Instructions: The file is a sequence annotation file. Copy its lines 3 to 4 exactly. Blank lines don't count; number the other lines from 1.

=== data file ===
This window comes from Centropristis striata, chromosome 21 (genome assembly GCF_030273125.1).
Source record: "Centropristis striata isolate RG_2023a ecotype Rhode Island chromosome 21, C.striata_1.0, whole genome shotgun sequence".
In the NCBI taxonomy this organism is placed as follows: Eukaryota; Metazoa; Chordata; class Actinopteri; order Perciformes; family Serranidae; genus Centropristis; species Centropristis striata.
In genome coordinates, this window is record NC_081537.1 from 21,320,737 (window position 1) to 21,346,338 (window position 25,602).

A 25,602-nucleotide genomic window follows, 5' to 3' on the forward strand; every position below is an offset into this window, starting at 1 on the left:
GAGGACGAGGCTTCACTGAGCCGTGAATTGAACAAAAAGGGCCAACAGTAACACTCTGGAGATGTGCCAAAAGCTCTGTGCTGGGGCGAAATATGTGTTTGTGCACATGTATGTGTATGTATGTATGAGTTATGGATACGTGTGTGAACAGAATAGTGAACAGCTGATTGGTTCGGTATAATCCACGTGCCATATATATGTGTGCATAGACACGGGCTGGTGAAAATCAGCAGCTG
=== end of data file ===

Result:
In the NCBI taxonomy this organism is placed as follows: Eukaryota; Metazoa; Chordata; class Actinopteri; order Perciformes; family Serranidae; genus Centropristis; species Centropristis striata.
In genome coordinates, this window is record NC_081537.1 from 21,320,737 (window position 1) to 21,346,338 (window position 25,602).